CS 3 (Spring 2021) Pair Programming

In this course, we ask that, as much as possible, you participate in “pair programming”. But just what is pair programming? How does one do it effectively? Is there any evidence that this is even a good idea?

Pair Programming

Quick Do’s and Don’ts

The Benefits of Pair Programming

Below are some direct quotes from several papers about the efficacy of pair programming. The citations are at the bottom, and we recommend you look into them if you aren’t convinced yet.

Use of this practice has been demonstrated to improve productivity and quality of software products. Additionally, based on a survey(Williams 1999) of pair programmers (hereafter referred to as “the pair programming survey”), 100% agreed that they had more confidence in their solution when pair programming than when they program alone. Likewise, 96% agreed that they enjoy their job more than when programming alone

However, most programmers are long conditioned to performing solitary work and often resist the transition to pair programming. Ultimately, most triumphantly make this transition. This purpose of this paper is to aid programmers in becoming effective pair programmers. The transition and on-going success as a pair programmer often involves practicing everyday civility, as written about in Robert Fulghum’s poem above. Each of the poem lines (some adapted with poetic license) will be explored for the inherent lessons related to successful pair programming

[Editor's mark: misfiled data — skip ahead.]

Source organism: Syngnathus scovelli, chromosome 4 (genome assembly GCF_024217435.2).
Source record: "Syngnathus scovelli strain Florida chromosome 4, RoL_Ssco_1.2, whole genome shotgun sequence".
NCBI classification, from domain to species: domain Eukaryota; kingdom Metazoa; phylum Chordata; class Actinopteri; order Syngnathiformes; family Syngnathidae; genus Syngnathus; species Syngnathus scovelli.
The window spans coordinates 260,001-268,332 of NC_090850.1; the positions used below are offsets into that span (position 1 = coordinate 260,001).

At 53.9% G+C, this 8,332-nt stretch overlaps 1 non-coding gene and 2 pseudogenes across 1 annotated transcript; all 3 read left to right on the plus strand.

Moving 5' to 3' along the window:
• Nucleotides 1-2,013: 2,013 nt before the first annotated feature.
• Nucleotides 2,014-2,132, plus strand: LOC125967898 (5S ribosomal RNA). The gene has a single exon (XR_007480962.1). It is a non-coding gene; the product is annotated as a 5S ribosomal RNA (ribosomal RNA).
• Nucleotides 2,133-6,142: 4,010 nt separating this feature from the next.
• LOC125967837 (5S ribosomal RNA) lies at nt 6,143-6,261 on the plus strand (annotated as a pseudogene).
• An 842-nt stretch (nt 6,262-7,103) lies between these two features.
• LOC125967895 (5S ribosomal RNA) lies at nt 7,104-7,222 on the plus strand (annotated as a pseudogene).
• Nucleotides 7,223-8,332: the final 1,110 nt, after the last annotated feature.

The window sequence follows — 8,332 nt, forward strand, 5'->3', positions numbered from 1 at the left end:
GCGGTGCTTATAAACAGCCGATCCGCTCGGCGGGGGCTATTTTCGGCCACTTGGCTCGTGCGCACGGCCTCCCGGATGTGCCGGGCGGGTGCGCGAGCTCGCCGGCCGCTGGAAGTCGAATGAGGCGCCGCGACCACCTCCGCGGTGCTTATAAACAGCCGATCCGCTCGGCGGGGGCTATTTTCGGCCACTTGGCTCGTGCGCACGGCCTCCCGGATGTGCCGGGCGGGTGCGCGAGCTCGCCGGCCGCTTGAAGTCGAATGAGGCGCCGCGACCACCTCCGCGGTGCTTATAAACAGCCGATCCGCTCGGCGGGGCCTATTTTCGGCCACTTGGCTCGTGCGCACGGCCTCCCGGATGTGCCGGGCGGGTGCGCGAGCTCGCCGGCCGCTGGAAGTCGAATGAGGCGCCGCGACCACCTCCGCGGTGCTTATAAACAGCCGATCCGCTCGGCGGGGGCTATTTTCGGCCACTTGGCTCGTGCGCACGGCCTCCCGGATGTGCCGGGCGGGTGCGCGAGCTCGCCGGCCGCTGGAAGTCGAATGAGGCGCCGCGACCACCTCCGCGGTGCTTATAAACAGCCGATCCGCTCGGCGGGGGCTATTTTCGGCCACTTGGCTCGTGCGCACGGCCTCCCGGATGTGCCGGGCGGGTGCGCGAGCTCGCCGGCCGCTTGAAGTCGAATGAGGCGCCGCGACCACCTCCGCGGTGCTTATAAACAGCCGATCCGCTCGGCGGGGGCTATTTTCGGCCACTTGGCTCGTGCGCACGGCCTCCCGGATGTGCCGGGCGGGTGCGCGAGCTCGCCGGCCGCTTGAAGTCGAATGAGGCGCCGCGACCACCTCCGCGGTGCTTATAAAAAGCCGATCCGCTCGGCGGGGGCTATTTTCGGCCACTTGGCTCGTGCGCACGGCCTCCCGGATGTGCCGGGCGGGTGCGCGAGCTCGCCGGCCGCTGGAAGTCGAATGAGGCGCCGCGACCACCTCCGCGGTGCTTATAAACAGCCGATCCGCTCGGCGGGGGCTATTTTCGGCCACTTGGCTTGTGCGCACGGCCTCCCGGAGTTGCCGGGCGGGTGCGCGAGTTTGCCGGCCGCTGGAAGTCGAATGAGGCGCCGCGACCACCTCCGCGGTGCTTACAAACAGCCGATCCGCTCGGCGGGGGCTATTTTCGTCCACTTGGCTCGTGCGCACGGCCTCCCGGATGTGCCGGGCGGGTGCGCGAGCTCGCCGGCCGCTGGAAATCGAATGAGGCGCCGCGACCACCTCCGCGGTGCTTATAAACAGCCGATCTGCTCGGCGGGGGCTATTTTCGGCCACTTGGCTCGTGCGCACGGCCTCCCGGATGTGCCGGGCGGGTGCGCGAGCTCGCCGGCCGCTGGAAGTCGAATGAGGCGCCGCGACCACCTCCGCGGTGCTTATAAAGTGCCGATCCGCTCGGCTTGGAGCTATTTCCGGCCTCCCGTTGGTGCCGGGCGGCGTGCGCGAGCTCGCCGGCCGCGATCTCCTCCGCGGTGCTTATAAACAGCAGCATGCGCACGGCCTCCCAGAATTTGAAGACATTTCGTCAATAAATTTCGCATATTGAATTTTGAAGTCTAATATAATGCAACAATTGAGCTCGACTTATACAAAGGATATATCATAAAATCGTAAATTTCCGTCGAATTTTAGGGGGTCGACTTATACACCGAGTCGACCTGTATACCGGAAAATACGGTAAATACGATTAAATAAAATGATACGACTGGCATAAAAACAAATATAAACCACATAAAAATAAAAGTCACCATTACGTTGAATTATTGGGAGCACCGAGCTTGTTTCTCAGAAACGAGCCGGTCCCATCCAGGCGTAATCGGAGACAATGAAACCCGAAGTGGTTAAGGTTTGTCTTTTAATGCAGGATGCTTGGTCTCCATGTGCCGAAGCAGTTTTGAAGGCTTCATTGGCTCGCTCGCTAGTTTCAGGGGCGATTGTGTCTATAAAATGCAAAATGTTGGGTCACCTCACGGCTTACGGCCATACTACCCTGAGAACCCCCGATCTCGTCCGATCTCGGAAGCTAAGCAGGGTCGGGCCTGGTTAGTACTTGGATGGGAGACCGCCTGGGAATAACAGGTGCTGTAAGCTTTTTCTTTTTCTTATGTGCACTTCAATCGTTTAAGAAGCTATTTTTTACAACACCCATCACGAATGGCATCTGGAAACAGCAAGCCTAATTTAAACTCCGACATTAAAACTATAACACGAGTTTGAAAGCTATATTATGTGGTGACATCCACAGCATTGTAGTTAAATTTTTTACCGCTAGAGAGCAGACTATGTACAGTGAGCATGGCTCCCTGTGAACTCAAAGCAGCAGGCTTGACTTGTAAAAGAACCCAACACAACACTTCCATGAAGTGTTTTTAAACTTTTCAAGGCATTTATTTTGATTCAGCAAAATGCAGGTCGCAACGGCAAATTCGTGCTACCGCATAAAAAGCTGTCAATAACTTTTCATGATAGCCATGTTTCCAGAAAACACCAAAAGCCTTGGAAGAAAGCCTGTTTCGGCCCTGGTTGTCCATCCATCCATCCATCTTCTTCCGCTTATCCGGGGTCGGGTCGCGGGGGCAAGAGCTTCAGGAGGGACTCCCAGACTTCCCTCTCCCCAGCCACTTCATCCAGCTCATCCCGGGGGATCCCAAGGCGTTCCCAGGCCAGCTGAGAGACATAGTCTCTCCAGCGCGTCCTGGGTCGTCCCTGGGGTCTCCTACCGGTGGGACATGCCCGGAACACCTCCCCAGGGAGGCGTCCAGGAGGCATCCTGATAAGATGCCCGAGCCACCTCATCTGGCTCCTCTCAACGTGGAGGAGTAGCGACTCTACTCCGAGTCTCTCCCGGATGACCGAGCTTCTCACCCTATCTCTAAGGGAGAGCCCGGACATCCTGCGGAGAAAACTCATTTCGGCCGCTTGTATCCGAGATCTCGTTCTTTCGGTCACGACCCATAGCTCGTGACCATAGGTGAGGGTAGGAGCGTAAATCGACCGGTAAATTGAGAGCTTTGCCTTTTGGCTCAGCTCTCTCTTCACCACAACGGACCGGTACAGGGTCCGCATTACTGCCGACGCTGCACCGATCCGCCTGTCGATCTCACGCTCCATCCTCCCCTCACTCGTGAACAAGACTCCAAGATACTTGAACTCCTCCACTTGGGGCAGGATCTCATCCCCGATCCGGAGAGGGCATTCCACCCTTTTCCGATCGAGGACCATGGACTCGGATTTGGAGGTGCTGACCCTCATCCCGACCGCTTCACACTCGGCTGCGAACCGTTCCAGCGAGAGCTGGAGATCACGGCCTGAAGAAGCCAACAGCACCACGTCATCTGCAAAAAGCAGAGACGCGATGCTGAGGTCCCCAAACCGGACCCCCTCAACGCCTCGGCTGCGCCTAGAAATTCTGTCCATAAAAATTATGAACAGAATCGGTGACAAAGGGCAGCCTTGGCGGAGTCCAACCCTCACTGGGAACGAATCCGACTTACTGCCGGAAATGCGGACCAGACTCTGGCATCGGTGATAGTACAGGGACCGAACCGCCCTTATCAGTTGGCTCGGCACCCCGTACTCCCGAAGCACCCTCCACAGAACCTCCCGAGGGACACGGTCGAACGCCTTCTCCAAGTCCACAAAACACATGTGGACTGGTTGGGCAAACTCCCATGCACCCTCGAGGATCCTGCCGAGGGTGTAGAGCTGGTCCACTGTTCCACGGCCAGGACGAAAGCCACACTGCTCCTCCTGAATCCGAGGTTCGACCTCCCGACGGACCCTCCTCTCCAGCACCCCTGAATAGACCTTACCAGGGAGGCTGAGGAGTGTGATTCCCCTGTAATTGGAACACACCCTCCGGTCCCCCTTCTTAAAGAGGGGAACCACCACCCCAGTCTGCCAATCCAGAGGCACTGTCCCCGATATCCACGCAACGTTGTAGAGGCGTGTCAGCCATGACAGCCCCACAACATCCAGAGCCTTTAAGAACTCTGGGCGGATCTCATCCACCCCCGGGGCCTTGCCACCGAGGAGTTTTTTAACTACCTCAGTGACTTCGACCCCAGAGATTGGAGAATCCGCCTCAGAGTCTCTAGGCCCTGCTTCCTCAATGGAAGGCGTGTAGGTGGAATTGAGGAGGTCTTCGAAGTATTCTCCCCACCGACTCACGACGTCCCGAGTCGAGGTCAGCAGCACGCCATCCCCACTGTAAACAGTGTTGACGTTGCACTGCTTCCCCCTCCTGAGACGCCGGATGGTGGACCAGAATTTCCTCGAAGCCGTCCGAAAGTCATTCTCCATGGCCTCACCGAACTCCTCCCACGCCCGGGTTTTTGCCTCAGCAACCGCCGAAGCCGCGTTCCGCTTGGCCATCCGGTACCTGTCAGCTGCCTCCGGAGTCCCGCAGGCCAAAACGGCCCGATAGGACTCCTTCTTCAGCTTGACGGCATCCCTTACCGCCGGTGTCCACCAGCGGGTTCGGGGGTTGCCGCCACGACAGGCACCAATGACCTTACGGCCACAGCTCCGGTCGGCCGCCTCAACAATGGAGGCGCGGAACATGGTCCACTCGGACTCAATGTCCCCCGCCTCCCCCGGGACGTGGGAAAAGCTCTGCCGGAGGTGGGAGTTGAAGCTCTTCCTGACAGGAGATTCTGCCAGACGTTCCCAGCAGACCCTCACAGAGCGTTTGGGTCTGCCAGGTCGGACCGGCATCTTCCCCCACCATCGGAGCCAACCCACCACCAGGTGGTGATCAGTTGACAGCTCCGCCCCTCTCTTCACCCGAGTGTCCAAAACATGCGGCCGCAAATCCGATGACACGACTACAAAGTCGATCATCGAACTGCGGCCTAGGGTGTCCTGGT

An experiment by Temple University Professor Nosek studied 15 full-time, experienced programmers working for 45 minutes on a challenging problem, important to their organization, in their own environment, and with their own equipment. Five worked individually, ten worked collaboratively in five pairs. Conditions and materials used were the same for both the experimental (team) and control (individual) groups. This study provided statistically significant results, using a two-sided t-test. “To the surprise of the managers and participants, all the teams outperformed the individual programmers, enjoyed the problem-solving process more, and had greater confidence in their solutions.” The groups completed the task 40% more quickly and effectively by producing better algorithms and code in less time. The majority of the programmers were skeptical of the value of collaboration in working on the same problem and thought it would not be an enjoyable process. However, results show collaboration improved both their performance and their enjoyment of the problem solving process (Nosek 1998).

(Williams, Kessler), (Cockburn, Williams)